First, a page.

Week in Media Rewind

by Matthew L. Schafer

This week marked the continuation of the Comcast/NBCU merger review, continued pushback from BP public relations, and word that the National Security Agency (NSA) would work with the private sector to set up a cybersecurity/surveillance program eerily titled “Perfect Citizen.”

At the House Committee on Energy and Commerce held a hearing last Friday titled “Comcast and NBCU: Who Benefits?” representatives from EarthLink, Inc., Hip Hop On Demand, Rainbow PUSH Coalition, Inc., and Comcast and NBC Universal discussed the repercussions of the potential merger.  The hearing comes on the heels of next week’s FCC public hearing, which will also be in Chicago on Tuesday, the establishment of a new organization called The Coalition for Competition in Media to combat the merger, and word that the merger review will pass easily through the EU regulatory process.  The merger would create a media company worth $37 billion.

“Despite being a large market, Chicago is dominated by a handful of media companies,” Jesse Jackson said at the Friday hearing via submitted testimony. ” The proposed Comcast/NBC Universal merger will make this even worse. If this deal goes through, nearly a quarter of Chicago’s commercial cable channels in the most popular cable package will be owned by Comcast.”

The media saw further pushback this week from BP as the 65 feet restriction law saw it’s first full week of implementation.  Before the week began, the ACLU wrote letters to nine local sheriff’s offices reminding them to respect press access to the spill.

“No one–neither law enforcement nor a private corporation–has the legal right to interfere with the public access to public places or the recording of activities that occur there,” ACLU Executive Director Marjorie Esman wrote. “Nor may law enforcement officials cooperate with private companies in denying such access to the public.”

Finally this week, a Wall Street Journal article revealed that the NSA contracted the Raytheon Corporation to develop a program that would detect cyberattacks on domestic computer networks.  Neither the NSA or Raytheon would comment on the project to the Journal.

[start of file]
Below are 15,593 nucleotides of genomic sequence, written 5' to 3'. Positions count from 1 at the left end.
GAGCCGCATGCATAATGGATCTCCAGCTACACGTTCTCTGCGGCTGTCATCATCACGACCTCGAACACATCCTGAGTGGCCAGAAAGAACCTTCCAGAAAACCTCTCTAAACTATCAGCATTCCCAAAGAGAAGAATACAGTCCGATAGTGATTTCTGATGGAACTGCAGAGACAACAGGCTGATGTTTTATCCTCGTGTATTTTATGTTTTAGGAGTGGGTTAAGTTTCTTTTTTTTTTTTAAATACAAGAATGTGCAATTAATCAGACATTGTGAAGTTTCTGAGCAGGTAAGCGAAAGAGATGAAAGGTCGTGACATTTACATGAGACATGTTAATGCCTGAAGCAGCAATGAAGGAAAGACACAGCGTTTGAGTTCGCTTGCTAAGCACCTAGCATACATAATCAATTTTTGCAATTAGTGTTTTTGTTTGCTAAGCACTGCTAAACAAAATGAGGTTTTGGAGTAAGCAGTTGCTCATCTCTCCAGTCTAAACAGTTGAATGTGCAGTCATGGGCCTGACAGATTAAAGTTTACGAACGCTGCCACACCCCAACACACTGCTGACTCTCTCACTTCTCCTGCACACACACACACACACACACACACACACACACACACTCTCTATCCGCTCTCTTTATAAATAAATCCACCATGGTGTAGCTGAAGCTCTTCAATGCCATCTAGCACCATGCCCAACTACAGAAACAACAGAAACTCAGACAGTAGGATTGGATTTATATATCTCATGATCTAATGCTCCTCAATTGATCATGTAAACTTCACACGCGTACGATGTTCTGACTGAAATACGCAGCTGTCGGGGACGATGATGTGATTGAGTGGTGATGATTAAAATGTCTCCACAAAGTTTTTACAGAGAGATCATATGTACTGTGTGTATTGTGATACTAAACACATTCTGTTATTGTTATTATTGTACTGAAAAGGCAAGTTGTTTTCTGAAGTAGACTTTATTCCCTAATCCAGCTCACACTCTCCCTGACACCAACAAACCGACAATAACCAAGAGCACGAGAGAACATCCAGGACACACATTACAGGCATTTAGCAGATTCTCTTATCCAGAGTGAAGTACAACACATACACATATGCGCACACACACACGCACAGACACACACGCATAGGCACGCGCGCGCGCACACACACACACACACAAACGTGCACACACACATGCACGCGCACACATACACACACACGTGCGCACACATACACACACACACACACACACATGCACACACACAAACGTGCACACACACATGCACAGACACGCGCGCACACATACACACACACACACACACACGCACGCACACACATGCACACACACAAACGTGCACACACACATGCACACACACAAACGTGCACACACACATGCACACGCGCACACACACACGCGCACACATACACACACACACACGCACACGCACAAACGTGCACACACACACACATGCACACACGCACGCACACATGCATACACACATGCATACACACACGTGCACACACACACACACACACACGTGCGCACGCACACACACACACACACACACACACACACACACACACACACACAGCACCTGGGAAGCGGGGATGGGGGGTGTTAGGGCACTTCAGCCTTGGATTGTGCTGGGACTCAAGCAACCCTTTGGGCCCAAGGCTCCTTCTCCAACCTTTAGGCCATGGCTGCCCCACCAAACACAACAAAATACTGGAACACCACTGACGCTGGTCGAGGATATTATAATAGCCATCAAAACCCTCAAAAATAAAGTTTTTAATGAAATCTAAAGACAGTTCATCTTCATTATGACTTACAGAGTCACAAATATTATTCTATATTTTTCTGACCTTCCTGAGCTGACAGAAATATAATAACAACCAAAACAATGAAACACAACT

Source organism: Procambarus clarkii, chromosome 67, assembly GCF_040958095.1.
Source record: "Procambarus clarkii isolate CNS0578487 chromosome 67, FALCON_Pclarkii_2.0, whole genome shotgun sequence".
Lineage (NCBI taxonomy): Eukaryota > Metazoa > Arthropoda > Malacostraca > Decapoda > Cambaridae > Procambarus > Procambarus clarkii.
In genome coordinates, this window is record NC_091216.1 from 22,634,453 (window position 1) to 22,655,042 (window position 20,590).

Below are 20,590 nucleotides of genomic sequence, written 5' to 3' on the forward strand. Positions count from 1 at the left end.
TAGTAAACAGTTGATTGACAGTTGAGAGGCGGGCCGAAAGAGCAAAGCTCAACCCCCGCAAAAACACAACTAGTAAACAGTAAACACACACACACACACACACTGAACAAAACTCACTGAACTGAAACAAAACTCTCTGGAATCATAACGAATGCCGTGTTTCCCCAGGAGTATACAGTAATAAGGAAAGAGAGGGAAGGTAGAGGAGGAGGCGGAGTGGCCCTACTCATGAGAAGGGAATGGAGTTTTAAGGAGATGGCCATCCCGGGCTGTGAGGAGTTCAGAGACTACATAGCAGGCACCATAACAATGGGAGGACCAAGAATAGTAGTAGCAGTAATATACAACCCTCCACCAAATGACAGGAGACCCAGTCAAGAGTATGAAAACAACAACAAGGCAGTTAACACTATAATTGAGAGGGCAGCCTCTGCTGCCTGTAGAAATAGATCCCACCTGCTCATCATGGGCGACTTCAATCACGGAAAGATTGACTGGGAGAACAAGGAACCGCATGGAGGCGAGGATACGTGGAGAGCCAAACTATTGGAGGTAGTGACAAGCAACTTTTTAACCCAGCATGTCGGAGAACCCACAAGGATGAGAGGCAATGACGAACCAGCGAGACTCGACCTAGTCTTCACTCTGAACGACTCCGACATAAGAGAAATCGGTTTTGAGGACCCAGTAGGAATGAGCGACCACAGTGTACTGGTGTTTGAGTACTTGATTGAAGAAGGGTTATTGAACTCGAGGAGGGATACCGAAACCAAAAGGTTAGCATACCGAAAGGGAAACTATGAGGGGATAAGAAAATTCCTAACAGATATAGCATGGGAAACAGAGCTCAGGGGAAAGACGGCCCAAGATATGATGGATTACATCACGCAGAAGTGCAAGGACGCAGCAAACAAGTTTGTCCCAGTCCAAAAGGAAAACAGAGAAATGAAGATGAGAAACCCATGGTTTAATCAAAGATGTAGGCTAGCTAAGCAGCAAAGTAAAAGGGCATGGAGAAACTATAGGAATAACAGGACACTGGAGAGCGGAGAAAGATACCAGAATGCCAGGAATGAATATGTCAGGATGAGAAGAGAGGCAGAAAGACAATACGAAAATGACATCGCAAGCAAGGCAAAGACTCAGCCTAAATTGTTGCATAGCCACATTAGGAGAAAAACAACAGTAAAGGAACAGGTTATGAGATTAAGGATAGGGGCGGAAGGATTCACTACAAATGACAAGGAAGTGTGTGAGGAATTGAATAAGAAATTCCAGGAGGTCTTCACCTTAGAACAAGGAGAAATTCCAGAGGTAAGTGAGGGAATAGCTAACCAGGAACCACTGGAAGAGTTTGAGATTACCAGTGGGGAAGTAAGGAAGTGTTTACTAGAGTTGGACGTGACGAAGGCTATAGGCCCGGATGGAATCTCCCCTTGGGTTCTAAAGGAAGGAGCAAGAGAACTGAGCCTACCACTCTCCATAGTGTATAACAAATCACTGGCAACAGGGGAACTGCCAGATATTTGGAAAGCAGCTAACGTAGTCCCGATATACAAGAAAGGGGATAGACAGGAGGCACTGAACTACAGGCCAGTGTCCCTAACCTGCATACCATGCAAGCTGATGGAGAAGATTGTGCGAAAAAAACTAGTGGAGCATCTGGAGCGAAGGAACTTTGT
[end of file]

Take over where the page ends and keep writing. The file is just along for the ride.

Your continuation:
“The overall purpose of the [program] is our Government…feel[s] that they need to insure the Public Sector is doing all they can to secure Infrastructure critical to our National Security,” an internal Ratheon email said according to the Journal. “Perfect Citizen is Big Brother.”

Friday, July 9, 2010: A Loophole That’s Hurting Local Journalism

Thursday, July 8, 2010: Fact Checking by Newspaper is a “New Low” Politician Says

Wednesday, July 7, 2010: Comcast Faces Endemic Customer Service Problems on the Eve of Merger Reviews

Tuesday, July 6, 2010:  BP and the Government to Reporters: We’re Serious, Leave

Monday, July 5, 2010: Powerless Against Police: Recording Your Interaction with Police is a No No

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About Matthew L. Schafer

Matthew L. Schafer graduated from the University of Illinois in 2009 with a Bachelor of Science in Media Studies. He later attended Louisiana State University’s Manship School of Mass Communication where he earned a Masters of Mass Communication and Georgetown University Law Center where he earned his J.D.
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